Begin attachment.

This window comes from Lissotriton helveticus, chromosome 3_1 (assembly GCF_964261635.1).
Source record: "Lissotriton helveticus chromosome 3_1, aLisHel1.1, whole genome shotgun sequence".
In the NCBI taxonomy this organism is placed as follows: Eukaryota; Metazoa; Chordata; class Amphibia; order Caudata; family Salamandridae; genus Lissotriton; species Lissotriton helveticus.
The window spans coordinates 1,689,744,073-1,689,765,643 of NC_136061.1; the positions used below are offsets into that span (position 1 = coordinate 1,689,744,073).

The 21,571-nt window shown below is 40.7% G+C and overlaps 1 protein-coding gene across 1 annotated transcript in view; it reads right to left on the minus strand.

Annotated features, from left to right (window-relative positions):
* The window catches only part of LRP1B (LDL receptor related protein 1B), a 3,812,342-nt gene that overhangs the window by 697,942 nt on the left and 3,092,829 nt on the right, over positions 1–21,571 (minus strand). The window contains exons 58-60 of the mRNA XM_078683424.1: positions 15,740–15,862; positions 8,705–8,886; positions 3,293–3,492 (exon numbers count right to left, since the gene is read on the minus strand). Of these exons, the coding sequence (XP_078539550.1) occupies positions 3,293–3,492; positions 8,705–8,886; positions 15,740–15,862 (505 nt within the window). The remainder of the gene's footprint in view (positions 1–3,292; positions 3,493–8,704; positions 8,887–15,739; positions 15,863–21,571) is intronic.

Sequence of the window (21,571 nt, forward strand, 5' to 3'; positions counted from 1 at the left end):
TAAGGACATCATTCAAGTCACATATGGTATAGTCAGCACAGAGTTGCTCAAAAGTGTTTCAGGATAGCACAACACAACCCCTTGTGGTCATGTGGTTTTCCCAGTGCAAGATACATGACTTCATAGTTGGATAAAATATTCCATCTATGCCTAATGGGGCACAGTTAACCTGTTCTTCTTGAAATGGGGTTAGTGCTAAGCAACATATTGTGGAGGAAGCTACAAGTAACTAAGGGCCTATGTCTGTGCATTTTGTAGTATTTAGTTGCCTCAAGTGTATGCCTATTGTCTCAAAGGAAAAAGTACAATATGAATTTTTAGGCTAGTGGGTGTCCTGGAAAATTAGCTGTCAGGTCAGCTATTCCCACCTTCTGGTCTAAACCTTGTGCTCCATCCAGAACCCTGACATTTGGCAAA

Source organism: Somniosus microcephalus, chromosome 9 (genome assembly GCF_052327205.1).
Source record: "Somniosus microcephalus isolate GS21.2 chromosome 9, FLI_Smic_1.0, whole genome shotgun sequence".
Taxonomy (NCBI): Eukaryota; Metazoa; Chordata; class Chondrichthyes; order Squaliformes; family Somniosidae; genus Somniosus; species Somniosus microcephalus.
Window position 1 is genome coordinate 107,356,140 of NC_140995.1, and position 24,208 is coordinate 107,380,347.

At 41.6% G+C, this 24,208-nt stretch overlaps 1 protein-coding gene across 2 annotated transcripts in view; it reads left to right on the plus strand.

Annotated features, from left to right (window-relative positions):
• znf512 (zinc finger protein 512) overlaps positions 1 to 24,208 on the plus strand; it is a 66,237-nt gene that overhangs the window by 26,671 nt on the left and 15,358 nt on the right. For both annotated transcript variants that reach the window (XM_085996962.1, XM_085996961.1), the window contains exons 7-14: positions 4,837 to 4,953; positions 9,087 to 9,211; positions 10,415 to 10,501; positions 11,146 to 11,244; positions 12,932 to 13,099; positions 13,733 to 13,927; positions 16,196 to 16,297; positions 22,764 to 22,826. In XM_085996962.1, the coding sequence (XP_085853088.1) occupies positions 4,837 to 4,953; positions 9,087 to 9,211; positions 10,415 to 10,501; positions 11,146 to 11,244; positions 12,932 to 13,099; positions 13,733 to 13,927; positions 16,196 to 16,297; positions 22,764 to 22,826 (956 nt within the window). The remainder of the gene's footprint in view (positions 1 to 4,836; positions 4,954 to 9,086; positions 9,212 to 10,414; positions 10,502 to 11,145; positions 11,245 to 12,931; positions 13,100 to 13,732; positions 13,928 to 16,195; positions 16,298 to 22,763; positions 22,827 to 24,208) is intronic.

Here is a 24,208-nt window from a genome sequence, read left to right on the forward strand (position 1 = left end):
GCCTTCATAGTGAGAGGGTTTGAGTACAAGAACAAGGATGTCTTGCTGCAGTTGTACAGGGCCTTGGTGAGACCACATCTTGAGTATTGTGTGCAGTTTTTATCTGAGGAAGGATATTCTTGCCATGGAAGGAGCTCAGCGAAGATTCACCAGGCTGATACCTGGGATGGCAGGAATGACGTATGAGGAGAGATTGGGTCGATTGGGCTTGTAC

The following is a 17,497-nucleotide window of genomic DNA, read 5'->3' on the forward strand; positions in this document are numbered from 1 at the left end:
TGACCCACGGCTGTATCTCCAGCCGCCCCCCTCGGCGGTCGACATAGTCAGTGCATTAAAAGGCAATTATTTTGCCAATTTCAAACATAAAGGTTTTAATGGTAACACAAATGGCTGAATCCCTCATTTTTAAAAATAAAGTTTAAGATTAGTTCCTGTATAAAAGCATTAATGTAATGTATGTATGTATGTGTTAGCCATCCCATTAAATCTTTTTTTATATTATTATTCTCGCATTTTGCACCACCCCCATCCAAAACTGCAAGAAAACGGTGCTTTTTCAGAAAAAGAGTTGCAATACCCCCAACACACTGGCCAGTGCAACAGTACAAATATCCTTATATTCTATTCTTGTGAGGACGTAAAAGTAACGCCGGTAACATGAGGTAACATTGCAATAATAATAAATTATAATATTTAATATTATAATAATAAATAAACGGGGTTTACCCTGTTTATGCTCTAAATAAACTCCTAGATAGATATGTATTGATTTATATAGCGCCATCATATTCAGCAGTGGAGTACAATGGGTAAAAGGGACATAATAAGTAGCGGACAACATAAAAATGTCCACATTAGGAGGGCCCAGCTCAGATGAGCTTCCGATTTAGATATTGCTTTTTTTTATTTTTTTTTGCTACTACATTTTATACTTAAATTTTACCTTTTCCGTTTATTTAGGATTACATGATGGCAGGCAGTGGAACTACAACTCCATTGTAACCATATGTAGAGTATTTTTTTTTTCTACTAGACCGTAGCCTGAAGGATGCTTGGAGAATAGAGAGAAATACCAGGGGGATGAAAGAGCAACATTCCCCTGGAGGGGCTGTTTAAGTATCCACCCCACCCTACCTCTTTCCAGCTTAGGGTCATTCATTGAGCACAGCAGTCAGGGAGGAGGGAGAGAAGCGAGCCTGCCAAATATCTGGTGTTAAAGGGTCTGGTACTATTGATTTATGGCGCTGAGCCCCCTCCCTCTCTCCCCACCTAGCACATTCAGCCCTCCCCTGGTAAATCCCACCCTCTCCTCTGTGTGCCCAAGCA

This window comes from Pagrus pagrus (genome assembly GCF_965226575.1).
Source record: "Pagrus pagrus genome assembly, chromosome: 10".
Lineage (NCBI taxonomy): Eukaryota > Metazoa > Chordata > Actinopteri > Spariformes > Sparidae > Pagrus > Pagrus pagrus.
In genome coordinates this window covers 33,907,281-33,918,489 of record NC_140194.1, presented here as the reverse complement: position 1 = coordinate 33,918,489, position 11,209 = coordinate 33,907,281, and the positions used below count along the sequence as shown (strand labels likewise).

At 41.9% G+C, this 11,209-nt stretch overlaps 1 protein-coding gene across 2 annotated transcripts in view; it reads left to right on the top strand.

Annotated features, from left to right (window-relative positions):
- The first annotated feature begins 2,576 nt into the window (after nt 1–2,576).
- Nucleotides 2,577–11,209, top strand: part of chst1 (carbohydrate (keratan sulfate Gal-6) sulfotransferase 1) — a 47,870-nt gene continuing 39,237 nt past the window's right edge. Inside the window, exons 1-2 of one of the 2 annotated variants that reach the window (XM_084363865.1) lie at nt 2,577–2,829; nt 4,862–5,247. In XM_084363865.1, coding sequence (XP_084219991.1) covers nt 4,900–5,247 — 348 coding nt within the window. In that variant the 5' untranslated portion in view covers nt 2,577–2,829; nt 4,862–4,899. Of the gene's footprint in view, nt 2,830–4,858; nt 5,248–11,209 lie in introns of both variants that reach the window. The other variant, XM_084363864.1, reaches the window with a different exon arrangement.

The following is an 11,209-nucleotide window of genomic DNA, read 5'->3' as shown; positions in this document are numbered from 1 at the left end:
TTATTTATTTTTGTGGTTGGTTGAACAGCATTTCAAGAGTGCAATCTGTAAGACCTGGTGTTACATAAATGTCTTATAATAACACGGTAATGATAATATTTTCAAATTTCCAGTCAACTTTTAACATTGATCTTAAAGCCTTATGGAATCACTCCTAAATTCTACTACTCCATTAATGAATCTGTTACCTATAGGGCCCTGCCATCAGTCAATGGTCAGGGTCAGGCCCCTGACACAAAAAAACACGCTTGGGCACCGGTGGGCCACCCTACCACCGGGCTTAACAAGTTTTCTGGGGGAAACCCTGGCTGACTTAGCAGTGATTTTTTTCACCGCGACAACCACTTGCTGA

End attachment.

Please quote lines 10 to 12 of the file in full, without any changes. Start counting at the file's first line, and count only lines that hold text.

Source organism: Somniosus microcephalus, chromosome 9 (genome assembly GCF_052327205.1).
Source record: "Somniosus microcephalus isolate GS21.2 chromosome 9, FLI_Smic_1.0, whole genome shotgun sequence".
Taxonomy (NCBI): Eukaryota; Metazoa; Chordata; class Chondrichthyes; order Squaliformes; family Somniosidae; genus Somniosus; species Somniosus microcephalus.